• Animal Bites

    Any animal that has teeth, whether domesticated (e.g., pets or livestock) or wild, can be the source of a bite wound. When the animal is unknown to the person (e.g., a stray or wild animal), rabies may be a concern.

    Signs and Symptoms of Animal Bites

    Animal bites may result in bruising, breaks in the skin or both. Open wounds, such as the avulsion wounds and lacerations often caused by dog bites, may be accompanied by a great deal of bleeding. Puncture wounds, such as those often caused by cat bites, typically do not bleed as much.

    Emergency Steps


    Check scene safety, form an initial impression, obtain consent and put on PPE, as appropriate.


    Check for signs and symptoms.

    • Open, deep, extensive wound*
    • Puncture wound*
    • Blood volume equal to about half a soda can (less in a small child or infant)*
    • Blood flowing continuously or spurting*
    • Bite from stray or wild animal*
    • Bruising
    • Break in skin or open wound with little bleeding

    *Note: Signs and symptoms with an * require immediate emergency medical treatment.


    Call 9-1-1 and get equipment if the person requires immediate emergency medical treatment.


    Give Care.

    General Care

    1. If a bite has caused life-threatening bleeding, give care for life-threatening external bleeding.
    2. If bite has broken through the skin:
      1. Take person to a healthcare provider or tell them to seek medical care.
      2. Antibiotics, rabies vaccine or tetanus shot may be necessary.
    3. If bite has caused a minor wound (e.g., scratches or bruising) and skin is not broken completely through, give care for the wound.
    4. Continue checking them as appropriate to determine if additional care is needed.
    5. Keep them from getting cold or overheated.
    6. Give care for shock, if necessary.
    7. Position the person as appropriate.
    8. Reassure them you will help and that EMS has been called (if appropriate).
    9. Watch for changes in condition, including breathing and responsiveness, and give care as appropriate and trained.

    Minor Wounds

    1. Use direct pressure to stop and minor bleeding.
    2. Clean wound with soap and water.
    3. Flush wound with soap and water.
    4. Apply antibiotic ointment, cream or gel if no known allergies or sensitivities.
    5. Apply ice and/or assist with administering ibuprofen or acetaminophen for pain, bruising or swelling.
    6. Tell them to monitor the wound for healing.
      1. Have them contact their healthcare provider for signs of infection (fever, pus or redness or red streaks)

    Animal Bite FAQs

    What is rabies?

    Rabies is a serious infection that attacks the brain and spinal cord and causes death if it is not treated. Animals with rabies may:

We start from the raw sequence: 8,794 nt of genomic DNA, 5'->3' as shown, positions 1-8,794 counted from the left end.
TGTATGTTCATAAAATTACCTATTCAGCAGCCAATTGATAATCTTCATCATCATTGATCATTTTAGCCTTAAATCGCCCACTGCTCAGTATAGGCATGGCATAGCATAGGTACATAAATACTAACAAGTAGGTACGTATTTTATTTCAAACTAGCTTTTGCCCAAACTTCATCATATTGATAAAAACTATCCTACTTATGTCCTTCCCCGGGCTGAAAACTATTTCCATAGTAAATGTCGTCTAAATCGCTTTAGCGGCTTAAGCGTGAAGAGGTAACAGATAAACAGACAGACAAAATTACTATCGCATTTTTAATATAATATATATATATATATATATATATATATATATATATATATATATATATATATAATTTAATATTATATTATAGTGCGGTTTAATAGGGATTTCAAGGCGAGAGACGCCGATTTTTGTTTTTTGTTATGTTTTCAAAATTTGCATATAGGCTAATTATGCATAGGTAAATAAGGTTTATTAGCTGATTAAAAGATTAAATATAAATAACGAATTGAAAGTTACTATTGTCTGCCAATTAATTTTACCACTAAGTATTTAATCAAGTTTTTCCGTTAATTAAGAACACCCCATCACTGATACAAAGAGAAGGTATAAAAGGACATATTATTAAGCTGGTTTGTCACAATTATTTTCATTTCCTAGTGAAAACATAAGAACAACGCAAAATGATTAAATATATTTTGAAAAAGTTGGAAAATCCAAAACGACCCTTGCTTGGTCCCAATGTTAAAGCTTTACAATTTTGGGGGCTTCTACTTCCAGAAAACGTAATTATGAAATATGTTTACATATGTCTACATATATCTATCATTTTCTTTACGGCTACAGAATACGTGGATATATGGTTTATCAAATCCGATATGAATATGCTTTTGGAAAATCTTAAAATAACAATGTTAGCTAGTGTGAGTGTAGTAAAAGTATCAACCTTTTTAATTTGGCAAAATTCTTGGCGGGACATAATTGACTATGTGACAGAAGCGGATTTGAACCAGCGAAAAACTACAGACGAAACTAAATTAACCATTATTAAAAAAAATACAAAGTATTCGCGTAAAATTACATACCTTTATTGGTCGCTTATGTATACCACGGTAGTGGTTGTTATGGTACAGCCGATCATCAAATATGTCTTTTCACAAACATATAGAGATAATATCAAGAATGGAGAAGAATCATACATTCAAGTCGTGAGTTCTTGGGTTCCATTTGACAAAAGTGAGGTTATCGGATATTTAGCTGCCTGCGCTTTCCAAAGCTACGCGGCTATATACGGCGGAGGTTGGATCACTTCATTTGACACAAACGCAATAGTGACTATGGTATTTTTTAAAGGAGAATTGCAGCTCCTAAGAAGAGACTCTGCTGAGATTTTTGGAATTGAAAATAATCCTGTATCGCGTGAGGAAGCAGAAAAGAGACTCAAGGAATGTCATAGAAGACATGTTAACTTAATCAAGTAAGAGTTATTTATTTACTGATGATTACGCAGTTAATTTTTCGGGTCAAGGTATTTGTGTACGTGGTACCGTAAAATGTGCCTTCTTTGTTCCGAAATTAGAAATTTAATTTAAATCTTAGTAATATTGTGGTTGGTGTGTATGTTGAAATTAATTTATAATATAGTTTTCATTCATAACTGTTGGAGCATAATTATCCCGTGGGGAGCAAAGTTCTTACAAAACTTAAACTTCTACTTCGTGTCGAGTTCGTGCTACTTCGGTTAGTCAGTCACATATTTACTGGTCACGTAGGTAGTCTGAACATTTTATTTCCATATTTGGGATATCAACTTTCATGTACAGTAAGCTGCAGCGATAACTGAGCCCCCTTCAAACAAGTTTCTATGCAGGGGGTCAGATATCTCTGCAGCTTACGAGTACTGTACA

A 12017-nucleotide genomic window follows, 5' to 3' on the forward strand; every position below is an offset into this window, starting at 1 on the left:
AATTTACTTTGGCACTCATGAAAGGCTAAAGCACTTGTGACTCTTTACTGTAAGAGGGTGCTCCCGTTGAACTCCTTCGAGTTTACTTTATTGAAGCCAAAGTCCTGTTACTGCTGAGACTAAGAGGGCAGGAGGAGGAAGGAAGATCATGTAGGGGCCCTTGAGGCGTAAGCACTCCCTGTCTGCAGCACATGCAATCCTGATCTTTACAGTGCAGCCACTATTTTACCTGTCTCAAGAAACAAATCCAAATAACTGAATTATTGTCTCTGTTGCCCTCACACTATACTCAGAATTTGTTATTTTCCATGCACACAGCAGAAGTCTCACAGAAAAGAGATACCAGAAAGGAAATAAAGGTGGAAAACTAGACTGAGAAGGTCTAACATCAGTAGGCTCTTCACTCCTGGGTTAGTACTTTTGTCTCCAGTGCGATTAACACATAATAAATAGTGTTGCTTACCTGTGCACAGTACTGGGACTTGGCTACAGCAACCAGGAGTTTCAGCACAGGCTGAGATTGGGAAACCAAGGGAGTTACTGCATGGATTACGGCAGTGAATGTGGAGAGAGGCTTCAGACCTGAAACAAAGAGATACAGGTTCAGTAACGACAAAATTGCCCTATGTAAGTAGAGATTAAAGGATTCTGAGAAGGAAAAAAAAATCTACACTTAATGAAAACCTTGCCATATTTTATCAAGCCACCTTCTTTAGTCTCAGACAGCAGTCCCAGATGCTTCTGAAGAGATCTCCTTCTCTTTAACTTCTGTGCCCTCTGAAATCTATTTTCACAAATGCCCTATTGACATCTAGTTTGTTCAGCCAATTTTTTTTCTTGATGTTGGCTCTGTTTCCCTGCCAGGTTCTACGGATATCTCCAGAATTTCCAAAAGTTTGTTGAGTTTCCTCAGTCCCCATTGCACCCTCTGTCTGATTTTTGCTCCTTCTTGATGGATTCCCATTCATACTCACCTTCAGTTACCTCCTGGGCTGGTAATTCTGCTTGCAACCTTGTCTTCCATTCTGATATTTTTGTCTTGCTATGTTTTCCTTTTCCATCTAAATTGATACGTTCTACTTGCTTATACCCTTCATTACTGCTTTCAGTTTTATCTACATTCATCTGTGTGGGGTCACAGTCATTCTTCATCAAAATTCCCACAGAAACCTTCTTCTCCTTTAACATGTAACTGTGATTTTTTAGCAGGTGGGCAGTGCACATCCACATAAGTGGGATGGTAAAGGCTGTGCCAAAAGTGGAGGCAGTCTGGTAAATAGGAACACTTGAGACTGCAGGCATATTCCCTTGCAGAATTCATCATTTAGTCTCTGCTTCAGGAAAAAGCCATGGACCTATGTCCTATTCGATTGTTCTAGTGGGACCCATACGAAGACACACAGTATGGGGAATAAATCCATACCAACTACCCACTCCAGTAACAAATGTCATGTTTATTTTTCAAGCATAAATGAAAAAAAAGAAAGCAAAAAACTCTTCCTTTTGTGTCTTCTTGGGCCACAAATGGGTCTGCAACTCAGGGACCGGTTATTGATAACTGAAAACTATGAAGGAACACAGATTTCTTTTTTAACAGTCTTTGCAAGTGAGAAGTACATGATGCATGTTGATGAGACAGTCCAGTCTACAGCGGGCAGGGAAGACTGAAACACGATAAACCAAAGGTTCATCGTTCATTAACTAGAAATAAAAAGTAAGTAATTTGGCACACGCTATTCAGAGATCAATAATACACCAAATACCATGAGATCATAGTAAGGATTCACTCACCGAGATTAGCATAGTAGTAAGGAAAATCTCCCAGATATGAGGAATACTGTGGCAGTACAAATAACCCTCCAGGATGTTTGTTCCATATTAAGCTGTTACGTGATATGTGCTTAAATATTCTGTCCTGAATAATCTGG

• Act strangely/aggressively/strangely quiet
    • Drool
    • Appear to be partially paralyzed

    Call 9-1-1 or tell someone to do so if a person is bitten by an animal that could have rabies. Try to remember details about the animal’s behavior and appearance, and where you last saw it. A series of vaccine injections are needed to build up immunity to fight against rabies.

    Should I be worried about domestic animal bites?

    The bites from domestic and wild animals can cause infection, bleeding and soft tissue injury. Both can carry and transmit rabies to an unvaccinated person.

    What if blood soaks through the original dressing while I’m applying direct pressure to the bite wound?

    If blood soaks through the original gauze pad, you do not need to do anything, but you can put another gauze pad on top. Replace the new gauze pad as necessary if blood soaks through the pads. Do not remove the original gauze pad and do not stack multiple gauze pads.

    How long should I apply direct pressure for an animal bite with life-threatening bleeding?

    Hold direct pressure on a life-threatening bleeding animal bite until:

    • The bleeding stops.
    • A tourniquet is applied (for life-threatening bleeding from an arm or leg) and the bleeding has stopped.
    • Another person relieves you.
    • You are too exhausted to continue.
    • The situation becomes unsafe.

    What other medical treatment may be needed for an animal bite?

    More treatment may be needed for any animal bite that breaks the skin. Antibiotics may be needed to prevent infection. There is a risk of rabies infection from the bite of many wild animals (especially bats) and any stray dog or cat. A rabies vaccine may be necessary. In addition, a tetanus shot often may be necessary in these cases.

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